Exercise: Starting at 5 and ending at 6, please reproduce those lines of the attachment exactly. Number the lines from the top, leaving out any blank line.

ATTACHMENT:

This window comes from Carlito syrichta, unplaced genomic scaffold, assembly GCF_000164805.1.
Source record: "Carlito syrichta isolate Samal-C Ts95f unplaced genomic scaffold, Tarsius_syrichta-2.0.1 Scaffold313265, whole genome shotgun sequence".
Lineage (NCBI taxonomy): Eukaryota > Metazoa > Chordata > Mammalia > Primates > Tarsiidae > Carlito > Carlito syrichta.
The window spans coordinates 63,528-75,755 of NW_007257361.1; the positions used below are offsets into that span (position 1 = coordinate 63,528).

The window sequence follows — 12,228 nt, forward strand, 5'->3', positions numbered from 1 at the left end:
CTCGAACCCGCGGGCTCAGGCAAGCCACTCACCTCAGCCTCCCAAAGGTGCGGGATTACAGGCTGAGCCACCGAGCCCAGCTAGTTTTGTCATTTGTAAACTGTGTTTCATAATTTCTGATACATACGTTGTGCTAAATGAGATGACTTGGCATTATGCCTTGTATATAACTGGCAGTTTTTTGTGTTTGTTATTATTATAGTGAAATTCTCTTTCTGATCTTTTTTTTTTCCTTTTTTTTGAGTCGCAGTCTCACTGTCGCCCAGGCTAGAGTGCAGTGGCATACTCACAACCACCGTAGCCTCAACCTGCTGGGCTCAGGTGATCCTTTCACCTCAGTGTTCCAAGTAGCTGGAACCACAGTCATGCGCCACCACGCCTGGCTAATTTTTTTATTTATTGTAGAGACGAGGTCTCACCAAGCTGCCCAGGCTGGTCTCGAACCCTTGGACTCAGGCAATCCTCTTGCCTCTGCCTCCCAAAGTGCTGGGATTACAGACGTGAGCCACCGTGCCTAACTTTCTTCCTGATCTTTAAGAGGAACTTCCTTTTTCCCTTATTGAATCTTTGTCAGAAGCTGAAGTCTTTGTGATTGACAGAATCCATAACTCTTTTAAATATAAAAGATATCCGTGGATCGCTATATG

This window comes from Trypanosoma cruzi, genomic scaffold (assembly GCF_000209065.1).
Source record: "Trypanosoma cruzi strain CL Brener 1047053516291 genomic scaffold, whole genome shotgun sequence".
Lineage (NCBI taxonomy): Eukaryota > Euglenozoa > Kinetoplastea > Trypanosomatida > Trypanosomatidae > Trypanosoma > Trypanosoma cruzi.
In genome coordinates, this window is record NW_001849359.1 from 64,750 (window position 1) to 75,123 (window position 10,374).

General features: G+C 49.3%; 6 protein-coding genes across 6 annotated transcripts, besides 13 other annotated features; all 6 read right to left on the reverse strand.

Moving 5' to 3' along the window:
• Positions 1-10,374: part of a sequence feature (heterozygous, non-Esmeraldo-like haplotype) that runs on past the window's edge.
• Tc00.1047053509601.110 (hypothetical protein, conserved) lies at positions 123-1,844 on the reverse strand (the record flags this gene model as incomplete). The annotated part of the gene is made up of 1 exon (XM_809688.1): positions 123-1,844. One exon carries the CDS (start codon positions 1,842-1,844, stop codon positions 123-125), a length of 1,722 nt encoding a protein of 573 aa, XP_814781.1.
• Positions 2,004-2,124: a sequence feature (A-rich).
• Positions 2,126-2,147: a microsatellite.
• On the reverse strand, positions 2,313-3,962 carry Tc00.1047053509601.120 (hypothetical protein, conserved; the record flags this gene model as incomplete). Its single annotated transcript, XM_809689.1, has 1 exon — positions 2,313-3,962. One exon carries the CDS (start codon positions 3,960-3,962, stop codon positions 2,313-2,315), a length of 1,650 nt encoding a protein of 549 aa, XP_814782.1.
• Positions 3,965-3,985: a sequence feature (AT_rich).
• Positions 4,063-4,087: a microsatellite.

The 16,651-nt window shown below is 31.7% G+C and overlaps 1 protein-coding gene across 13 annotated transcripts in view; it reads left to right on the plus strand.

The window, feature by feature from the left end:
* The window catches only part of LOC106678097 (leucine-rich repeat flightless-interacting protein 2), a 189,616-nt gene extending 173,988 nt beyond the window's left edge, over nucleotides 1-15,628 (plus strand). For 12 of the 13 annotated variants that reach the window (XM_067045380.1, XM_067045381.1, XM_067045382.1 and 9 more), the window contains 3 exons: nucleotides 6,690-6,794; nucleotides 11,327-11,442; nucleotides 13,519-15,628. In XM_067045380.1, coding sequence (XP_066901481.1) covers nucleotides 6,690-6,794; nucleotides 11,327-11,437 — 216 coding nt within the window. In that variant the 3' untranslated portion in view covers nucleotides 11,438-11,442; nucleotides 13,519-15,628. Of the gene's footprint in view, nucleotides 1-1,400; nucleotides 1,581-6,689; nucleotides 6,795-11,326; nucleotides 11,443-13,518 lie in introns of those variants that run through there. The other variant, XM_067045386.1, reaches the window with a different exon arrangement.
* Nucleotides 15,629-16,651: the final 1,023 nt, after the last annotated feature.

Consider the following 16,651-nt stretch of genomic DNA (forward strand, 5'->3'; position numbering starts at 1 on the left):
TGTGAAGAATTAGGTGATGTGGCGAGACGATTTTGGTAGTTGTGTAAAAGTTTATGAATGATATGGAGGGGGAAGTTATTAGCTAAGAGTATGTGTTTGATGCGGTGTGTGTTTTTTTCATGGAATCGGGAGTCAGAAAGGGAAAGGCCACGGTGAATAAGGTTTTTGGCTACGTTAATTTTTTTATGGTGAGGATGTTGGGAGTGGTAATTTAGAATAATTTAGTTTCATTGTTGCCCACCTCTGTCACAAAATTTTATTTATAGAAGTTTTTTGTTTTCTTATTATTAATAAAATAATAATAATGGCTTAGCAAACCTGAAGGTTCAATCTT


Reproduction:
The window sequence follows — 12,228 nt, forward strand, 5'->3', positions numbered from 1 at the left end:
CTCGAACCCGCGGGCTCAGGCAAGCCACTCACCTCAGCCTCCCAAAGGTGCGGGATTACAGGCTGAGCCACCGAGCCCAGCTAGTTTTGTCATTTGTAAACTGTGTTTCATAATTTCTGATACATACGTTGTGCTAAATGAGATGACTTGGCATTATGCCTTGTATATAACTGGCAGTTTTTTGTGTTTGTTATTATTATAGTGAAATTCTCTTTCTGATCTTTTTTTTTTCCTTTTTTTTGAGTCGCAGTCTCACTGTCGCCCAGGCTAGAGTGCAGTGGCATACTCACAACCACCGTAGCCTCAACCTGCTGGGCTCAGGTGATCCTTTCACCTCAGTGTTCCAAGTAGCTGGAACCACAGTCATGCGCCACCACGCCTGGCTAATTTTTTTATTTATTGTAGAGACGAGGTCTCACCAAGCTGCCCAGGCTGGTCTCGAACCCTTGGACTCAGGCAATCCTCTTGCCTCTGCCTCCCAAAGTGCTGGGATTACAGACGTGAGCCACCGTGCCTAACTTTCTTCCTGATCTTTAAGAGGAACTTCCTTTTTCCCTTATTGAATCTTTGTCAGAAGCTGAAGTCTTTGTGATTGACAGAATCCATAACTCTTTTAAATATAAAAGATATCCGTGGATCGCTATATG